by Tom Snyder on Mar 05, 2007


The omnipresent media message today is that you can develop your own Web site.

Network Solutions, Register.com and Go Daddy all have marketing campaigns that promise easy, cheap, and somehow still professional do-it-yourself Web sites in minutes. Microsoft promises Web site development as easy as creating a Word Document with Front Page.

Sure sounds great. But what most people don't know is that all of these "solutions" do nothing more than produce what we call the Internet Minefield.

And believing their claims will send you on a foot path through that mine field where missteps can be dangerous…or even potentially fatal to your reputation, your brand and even your company.

So when I was recently invited to speak to a group of communications professionals, and my assigned topic was "How to Develop and Maintain Your Company's Web site," my original reaction was to respectfully decline. In good conscience, I couldn't be guilty of facilitating the carnage.

Having been involved in Internet strategy and technology since the beginning of the medium, we always find it alarming when we see a meeting topic that implies that after a single seminar, anyone could be fully equipped to effectively, correctly, and legally develop, implement and execute all the Internet components of their business operation.

Why? Even simply going through a list of some of the necessary topic titles alone would take the full half hour!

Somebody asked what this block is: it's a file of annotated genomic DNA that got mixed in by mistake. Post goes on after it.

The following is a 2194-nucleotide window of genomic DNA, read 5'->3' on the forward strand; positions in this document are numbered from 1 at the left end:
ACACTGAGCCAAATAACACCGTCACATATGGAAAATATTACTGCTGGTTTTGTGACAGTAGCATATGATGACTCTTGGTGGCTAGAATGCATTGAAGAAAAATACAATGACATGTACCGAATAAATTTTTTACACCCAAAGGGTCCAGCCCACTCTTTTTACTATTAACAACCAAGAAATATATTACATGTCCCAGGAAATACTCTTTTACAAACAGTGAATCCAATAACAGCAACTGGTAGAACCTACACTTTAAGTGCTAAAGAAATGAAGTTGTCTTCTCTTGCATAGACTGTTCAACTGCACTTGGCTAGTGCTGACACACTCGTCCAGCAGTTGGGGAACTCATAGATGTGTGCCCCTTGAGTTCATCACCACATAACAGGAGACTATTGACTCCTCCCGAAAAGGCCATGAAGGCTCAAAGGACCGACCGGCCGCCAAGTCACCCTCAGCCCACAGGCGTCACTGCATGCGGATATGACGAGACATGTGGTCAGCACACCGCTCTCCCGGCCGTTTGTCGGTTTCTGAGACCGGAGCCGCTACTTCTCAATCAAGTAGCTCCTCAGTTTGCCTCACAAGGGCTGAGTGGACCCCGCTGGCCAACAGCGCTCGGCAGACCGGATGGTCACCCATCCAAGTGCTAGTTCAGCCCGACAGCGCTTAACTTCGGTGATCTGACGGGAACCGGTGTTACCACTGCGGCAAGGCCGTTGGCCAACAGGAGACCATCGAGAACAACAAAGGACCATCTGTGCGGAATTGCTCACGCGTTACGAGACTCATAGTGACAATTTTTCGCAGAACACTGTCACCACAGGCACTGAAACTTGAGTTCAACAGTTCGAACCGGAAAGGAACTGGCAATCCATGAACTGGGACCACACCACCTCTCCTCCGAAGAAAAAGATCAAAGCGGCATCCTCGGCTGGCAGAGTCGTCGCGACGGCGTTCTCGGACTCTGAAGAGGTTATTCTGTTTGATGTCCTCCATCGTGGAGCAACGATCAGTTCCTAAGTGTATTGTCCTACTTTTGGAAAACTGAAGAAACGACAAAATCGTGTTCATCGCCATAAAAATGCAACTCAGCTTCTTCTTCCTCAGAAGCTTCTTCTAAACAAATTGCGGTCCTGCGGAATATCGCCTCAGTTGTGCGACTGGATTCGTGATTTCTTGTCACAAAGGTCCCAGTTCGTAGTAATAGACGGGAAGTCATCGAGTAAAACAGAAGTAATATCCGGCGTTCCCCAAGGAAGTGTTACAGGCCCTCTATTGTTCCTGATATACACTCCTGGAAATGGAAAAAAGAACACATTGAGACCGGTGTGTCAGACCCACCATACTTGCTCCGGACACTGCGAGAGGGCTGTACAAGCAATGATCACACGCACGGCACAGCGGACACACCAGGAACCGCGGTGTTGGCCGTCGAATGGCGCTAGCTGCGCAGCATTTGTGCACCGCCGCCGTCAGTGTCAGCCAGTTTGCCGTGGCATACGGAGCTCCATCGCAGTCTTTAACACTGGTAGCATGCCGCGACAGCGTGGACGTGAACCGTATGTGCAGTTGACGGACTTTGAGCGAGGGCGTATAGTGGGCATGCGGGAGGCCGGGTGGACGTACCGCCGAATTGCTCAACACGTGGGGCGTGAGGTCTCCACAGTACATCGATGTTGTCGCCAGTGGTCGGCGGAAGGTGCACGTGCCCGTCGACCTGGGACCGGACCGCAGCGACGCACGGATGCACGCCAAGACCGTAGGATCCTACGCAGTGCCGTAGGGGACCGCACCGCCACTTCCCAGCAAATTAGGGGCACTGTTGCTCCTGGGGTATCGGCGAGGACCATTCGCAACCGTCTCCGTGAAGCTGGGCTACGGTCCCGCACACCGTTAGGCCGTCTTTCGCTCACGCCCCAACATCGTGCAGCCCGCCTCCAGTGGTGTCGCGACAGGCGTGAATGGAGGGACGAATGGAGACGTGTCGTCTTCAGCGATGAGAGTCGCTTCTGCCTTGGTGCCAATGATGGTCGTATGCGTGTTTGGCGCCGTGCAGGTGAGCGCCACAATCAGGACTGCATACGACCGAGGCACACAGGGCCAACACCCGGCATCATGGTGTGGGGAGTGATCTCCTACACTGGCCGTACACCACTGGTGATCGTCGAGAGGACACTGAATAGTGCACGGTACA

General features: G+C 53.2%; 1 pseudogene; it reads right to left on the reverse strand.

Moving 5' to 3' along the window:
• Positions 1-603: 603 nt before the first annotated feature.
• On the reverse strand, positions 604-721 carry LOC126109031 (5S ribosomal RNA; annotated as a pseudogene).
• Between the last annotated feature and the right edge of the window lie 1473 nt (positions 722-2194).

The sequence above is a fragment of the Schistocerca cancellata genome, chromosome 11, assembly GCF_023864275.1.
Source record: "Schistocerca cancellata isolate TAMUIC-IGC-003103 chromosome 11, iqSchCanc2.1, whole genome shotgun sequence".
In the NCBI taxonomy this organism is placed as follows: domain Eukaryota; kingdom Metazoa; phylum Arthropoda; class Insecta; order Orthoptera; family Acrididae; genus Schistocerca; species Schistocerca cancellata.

How would someone be able to fully talk about current best practices for home page design including the conscious and subconscious expectations your visitors have when they come to your site; primary, secondary and tertiary navigational strategies; cross browser compatibility design issues; strategic sizing of the opening screen layout based on current prevailing desktop sizes; what to put above the fold and what can go below the fold; hierarchical content arrangement and bread crumb trails; internal page naming strategies; development of a privacy policy and terms of use; use of cascading style sheets and templates to facilitate common visual identity and fast loads; when and when not to use Flash; how to guarantee that your font choices are visible to everyone who visits your site; strategic use of text displayed as images instead of using HTML text; strategic and correct use of e-commerce or other integrated real-time data-driven interactivity; Security issues; Site Hosting, Digital ID and Domain Name Registration vendor selection criteria; Strategic multiple domain name registration; Search engine issues like content arrangement and text editing for maximum search engine indexibility and positioning; comparative benefits of organic placement versus paid placement and pay per clicks; use of metatags; how to create search engine friendly landing pages (and how to link to them other than navigational links); how to do the research to choose the keywords and phrases that people are actually searching for, and discover the ones that you have the greatest potential of achieving top position on; integrating your e-commerce front-end with your credit card processing company to provide real-time transactions; supporting your Web presence with bulk email strategies that are Federal and State Anti-spam law compliant; contending with ISP and corporate blacklisting and Spam filters... and tell you everything you need to know about them all?